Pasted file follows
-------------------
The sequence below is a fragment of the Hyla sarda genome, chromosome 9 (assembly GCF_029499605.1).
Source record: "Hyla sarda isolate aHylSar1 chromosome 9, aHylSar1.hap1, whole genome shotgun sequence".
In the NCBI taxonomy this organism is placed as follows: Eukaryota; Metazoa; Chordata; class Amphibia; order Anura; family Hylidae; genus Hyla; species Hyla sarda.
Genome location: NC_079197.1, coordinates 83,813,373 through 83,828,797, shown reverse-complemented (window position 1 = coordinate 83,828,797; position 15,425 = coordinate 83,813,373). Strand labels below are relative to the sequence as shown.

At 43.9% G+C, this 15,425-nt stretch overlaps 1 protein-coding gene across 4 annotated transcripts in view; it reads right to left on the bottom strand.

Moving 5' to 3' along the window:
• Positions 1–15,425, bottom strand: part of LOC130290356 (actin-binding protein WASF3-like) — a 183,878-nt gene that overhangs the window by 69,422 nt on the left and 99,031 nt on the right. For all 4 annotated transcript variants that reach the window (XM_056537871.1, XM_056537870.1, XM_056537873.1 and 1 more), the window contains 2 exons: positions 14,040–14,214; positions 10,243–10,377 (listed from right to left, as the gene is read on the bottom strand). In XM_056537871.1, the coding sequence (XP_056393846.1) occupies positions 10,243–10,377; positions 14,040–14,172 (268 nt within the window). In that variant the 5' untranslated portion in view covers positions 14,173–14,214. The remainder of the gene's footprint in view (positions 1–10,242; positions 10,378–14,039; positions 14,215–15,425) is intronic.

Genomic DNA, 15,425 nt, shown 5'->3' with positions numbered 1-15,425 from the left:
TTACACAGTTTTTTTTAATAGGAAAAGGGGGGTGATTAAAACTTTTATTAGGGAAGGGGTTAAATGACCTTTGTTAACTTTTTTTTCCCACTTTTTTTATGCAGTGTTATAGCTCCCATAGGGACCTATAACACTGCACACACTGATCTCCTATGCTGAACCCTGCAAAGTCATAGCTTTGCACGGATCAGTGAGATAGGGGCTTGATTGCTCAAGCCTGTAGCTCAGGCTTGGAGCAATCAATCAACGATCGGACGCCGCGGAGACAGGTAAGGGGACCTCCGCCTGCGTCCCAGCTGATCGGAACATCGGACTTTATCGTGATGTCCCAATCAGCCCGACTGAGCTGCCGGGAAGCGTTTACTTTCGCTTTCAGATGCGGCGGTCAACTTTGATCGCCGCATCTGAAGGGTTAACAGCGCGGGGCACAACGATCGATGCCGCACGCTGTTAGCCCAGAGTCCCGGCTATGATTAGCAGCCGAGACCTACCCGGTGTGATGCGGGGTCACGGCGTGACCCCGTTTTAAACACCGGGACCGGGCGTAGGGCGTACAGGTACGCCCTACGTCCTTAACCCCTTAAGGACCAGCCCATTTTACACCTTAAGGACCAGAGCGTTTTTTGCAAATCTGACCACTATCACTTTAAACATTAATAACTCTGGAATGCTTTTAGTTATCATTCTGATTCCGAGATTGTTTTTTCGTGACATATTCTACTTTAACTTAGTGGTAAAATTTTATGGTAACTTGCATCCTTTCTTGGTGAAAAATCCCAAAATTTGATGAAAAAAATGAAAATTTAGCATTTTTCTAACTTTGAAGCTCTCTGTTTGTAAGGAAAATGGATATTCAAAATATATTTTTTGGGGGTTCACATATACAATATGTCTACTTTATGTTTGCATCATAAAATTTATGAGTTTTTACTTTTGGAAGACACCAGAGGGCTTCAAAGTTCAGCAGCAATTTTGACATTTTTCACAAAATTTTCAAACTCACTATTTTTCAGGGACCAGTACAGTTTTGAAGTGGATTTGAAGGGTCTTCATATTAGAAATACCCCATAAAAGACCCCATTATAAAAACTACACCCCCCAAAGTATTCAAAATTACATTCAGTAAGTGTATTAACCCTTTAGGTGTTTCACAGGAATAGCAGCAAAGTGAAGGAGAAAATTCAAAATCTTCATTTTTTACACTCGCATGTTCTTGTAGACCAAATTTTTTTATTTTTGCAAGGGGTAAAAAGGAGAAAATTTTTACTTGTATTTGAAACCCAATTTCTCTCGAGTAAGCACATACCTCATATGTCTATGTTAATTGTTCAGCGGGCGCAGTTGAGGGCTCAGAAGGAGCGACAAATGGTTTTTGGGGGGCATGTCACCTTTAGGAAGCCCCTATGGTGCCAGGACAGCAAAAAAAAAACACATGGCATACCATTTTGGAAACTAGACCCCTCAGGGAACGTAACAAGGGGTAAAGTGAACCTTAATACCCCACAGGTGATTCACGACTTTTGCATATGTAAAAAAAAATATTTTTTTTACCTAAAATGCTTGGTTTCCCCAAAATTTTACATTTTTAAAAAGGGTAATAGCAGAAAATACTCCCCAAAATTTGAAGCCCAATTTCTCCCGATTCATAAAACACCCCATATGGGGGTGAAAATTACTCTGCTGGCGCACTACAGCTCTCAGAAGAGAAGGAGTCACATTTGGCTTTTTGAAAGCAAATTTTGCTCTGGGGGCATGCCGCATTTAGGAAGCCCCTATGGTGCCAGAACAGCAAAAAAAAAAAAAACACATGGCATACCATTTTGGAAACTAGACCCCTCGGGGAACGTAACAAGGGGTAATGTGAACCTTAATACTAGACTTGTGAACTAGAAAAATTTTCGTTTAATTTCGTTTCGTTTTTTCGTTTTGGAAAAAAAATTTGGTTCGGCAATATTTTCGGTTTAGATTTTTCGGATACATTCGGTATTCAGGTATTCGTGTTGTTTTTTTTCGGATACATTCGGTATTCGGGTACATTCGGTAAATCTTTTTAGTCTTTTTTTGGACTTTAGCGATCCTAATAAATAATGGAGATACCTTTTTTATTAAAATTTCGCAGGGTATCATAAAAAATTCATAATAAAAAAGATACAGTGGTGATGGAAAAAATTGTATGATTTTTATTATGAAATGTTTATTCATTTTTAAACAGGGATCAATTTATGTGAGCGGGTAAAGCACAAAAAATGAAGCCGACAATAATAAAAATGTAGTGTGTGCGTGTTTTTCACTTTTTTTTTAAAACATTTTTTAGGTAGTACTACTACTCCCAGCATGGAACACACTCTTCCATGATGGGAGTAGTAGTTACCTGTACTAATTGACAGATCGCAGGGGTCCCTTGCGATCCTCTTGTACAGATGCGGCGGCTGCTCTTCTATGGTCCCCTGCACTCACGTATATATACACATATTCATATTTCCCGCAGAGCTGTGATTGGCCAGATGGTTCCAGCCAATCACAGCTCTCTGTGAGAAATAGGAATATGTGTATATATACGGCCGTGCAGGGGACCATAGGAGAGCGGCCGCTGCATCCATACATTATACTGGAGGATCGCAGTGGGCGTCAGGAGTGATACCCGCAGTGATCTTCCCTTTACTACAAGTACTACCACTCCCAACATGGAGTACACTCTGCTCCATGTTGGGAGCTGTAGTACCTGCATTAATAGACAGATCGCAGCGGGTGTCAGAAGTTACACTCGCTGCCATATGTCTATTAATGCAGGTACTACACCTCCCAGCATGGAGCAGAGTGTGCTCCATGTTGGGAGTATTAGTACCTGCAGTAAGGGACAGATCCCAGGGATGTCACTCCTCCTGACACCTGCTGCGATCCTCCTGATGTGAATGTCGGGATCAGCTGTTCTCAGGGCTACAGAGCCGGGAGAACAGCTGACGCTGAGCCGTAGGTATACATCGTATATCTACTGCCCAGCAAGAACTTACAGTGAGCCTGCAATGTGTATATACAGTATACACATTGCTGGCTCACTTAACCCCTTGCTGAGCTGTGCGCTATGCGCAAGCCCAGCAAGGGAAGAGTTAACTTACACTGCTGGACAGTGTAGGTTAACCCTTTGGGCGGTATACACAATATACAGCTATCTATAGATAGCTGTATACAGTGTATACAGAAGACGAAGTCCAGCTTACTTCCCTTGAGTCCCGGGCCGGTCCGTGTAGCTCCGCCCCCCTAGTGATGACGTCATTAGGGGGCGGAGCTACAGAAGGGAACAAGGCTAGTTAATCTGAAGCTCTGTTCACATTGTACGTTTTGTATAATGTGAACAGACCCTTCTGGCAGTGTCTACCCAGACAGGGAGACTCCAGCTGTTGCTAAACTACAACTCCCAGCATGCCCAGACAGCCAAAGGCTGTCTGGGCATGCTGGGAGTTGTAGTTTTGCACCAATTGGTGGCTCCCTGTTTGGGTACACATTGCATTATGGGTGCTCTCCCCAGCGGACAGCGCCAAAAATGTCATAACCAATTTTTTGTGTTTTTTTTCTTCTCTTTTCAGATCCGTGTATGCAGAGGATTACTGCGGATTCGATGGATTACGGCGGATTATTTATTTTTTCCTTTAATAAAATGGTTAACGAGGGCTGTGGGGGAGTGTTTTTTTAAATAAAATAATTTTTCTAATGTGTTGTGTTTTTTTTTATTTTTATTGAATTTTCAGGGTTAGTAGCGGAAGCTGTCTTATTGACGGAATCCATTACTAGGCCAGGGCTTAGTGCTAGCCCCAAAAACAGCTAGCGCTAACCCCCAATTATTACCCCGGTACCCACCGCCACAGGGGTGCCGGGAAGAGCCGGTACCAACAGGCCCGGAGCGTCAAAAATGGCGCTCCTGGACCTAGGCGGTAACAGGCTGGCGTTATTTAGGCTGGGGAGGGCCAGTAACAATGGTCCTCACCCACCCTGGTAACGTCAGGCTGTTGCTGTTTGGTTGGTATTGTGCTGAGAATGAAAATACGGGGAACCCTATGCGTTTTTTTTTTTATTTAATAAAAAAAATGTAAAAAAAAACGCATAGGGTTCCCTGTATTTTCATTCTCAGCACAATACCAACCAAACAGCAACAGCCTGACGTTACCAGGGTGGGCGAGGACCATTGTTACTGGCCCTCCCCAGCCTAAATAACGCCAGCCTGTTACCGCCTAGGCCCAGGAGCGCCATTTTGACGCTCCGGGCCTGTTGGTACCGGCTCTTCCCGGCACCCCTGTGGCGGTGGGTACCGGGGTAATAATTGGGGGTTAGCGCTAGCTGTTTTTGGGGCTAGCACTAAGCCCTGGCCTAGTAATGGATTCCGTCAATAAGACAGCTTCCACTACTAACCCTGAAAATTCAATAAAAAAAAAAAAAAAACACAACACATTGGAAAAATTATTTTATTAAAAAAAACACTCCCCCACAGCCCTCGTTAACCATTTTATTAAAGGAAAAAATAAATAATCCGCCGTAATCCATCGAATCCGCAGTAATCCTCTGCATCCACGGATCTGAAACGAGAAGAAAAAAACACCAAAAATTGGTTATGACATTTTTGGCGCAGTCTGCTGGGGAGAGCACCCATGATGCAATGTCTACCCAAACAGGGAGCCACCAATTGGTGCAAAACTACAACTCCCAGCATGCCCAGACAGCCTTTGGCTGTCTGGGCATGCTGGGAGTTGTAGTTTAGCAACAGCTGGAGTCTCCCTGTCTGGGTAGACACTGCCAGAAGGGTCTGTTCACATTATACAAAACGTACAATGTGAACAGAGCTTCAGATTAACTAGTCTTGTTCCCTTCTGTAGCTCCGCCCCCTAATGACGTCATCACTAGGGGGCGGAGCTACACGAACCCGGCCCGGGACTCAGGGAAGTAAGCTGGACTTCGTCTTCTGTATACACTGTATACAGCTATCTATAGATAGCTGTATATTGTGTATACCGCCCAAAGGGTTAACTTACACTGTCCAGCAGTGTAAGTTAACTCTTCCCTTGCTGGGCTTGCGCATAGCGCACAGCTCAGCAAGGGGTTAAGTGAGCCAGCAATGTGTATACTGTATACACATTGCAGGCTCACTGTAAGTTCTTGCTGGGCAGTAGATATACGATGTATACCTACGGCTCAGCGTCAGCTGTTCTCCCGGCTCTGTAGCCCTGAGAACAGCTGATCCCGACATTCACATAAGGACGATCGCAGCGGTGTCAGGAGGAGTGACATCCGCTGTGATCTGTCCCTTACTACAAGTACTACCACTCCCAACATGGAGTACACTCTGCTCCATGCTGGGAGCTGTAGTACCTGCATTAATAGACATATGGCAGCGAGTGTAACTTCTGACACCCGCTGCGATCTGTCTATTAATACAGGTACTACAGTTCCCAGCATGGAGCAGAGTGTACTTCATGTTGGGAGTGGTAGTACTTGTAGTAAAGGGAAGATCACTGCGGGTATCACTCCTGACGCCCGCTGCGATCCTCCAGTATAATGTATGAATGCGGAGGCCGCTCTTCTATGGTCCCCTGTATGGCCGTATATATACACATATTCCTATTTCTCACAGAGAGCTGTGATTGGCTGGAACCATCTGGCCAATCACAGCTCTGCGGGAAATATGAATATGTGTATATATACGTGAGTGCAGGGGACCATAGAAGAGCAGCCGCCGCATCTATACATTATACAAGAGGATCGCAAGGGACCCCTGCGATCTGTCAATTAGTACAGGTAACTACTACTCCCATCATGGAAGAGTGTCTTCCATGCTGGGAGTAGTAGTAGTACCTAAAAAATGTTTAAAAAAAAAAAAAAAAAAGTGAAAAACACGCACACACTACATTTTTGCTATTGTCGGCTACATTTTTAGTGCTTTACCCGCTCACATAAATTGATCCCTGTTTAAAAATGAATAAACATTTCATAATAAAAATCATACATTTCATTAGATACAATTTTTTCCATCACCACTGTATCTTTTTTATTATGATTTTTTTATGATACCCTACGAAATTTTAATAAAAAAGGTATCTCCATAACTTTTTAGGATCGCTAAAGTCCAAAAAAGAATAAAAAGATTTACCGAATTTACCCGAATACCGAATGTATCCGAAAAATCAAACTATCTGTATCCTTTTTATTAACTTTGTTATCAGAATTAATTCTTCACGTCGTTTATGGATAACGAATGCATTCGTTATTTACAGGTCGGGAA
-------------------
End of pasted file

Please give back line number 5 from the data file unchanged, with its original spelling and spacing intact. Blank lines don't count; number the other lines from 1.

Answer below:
At 43.9% G+C, this 15,425-nt stretch overlaps 1 protein-coding gene across 4 annotated transcripts in view; it reads right to left on the bottom strand.